Atlanta Teens Become First Black Female Duo to Win Harvard's Debate Competition: 'We Did It'

Emani Stanton and Jayla Jackson went undefeated for all 10 rounds

For the very first time, a pair of Black female debate partners were named the champions of Harvard University's annual summer debate competition.

Emani Stanton, 17, and Jayla Jackson, 16, took home the win after facing off against more than 100 other debaters from around the world — and going undefeated for all 10 rounds, according to the Harvard Debate Council Diversity Project.

"The bar has been raised, and that's a good thing for people and for girls of color all around the world," Jackson, a rising junior at Holy Innocents' Episcopal School in Atlanta, told NBC affiliate WXIA. "It is still mind-blowing for us. We went in there, and we did it."

Each summer, Harvard hosts a residency and debate competition for students — and for the past four years, the Harvard Debate Council Diversity Project has been recruiting and training Black youth from the Atlanta area to compete.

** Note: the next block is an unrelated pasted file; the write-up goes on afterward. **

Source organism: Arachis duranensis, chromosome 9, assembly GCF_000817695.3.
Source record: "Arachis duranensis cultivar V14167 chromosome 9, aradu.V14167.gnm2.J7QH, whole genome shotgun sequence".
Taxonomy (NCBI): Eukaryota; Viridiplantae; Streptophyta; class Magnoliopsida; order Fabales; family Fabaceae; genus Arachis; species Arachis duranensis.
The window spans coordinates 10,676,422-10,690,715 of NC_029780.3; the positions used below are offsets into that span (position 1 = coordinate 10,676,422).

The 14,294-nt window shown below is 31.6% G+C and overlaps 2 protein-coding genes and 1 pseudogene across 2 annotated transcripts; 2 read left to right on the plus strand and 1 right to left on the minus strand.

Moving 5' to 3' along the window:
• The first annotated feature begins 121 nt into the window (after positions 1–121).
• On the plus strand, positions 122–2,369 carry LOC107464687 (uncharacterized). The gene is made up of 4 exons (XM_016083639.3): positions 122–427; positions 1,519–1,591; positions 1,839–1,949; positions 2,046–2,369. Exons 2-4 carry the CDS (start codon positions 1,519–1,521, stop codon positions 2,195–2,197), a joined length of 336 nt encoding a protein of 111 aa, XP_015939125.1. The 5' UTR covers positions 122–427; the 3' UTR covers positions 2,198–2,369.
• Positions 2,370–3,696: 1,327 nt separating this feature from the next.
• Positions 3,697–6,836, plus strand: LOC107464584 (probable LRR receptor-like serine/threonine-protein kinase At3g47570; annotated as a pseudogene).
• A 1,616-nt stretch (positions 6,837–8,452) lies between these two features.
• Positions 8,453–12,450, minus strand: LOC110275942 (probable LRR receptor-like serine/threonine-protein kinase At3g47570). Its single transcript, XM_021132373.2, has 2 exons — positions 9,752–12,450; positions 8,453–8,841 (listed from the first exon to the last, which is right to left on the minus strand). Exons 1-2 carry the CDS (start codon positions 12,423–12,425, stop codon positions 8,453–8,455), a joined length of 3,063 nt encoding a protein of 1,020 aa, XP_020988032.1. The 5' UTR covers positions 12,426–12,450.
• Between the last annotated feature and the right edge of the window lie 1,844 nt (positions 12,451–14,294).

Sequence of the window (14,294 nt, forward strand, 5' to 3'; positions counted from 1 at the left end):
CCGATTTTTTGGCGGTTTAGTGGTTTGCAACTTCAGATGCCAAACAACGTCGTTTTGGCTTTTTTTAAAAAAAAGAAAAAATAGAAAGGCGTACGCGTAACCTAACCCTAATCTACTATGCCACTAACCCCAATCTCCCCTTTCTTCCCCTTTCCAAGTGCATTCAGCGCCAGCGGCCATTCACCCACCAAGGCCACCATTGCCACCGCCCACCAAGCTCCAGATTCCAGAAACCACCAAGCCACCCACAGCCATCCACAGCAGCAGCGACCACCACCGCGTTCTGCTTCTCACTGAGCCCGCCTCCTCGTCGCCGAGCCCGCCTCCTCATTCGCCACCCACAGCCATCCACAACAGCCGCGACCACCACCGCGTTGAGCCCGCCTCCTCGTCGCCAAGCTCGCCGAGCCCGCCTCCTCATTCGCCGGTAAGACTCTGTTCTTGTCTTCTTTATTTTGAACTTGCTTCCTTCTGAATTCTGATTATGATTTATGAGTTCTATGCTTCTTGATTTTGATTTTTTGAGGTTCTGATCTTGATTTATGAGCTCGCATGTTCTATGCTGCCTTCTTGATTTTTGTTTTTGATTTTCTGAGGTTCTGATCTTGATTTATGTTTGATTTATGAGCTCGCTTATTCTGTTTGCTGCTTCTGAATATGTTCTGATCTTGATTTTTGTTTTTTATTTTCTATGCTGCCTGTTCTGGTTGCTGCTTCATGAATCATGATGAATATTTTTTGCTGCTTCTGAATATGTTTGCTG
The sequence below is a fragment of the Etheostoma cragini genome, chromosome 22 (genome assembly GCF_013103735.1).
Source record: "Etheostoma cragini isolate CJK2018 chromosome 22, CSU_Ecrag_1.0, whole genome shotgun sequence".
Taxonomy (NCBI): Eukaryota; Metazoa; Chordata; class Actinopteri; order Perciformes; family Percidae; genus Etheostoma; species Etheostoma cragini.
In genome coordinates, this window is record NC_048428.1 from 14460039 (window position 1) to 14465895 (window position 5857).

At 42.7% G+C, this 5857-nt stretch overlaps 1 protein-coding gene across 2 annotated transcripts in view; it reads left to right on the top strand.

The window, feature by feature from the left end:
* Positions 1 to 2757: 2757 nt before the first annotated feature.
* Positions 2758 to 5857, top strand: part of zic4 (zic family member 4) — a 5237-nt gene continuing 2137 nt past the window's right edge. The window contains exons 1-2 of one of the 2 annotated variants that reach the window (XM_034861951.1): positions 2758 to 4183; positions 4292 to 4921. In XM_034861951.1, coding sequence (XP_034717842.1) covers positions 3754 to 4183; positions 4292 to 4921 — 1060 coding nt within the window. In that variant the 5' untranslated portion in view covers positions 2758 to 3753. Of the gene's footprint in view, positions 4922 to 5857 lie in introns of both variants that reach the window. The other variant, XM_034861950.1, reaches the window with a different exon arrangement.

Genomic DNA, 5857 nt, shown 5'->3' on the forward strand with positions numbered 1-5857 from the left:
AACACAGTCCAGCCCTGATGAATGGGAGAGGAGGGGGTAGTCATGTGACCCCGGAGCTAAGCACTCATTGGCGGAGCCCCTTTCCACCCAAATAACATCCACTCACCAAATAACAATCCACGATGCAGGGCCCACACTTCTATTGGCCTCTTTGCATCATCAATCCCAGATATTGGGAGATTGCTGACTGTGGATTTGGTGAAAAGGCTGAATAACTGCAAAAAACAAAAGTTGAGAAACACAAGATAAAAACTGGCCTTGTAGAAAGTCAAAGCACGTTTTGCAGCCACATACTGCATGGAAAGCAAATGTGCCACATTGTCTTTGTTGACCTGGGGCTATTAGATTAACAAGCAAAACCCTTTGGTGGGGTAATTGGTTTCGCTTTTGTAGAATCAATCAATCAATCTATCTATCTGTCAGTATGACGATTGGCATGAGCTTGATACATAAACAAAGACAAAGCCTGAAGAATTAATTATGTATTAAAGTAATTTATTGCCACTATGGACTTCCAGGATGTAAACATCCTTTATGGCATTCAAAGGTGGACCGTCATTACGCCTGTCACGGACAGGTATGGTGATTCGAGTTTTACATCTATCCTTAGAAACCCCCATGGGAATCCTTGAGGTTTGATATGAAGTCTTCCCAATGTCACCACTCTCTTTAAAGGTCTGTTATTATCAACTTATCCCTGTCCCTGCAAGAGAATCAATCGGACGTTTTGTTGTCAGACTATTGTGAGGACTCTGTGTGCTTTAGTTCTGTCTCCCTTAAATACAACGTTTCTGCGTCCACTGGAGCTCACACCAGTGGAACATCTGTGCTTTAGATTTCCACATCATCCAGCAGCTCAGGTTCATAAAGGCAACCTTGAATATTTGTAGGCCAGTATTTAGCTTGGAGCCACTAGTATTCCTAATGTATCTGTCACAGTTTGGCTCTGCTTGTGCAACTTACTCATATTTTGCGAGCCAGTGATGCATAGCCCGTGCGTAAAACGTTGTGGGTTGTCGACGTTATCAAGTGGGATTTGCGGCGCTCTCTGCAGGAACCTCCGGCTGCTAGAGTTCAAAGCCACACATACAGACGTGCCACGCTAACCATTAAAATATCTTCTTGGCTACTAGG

That program is how Jackson and Stanton, a rising senior at North Atlanta High School, first met, and where they quickly realized that Stanton's analytical brain was a perfect balance to Jackson's more creative thinking, according to WXIA.

"Once we started sharpening our skills, it became a game of chess finding a partner that complements you," Jackson told the outlet.

This year's competition marks the fourth year in a row that students from the program have won, according to its Instagram.

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"They have shown the world what's possible when the playing field is leveled!" the Harvard Debate Council Diversity Project wrote in a celebratory Instagram post.

The girls' topic of debate that earned them their big win was "Resolved: The North Atlantic Treaty Organization should substantially increase its defense commitments in the Baltic States," according to Black Enterprise.

An Instagram video shared by their program also featured the students debating whether NCAA athletes should be paid.

"Every time we would win a round, the pressure just got more and more," Stanton told WXIA. "Jayla would pray for us and her faith got me through it… For me, it's a catalyst to go harder. It's a catalyst for the next door that I walk into to create a space where we can combine this scholarship and this culture to have more Black girls dominating these academic spaces."

Added Jackson: "Emani is a go-getter. I know I have a lifelong friend in her and we have an experience like this now that gels our bond together."

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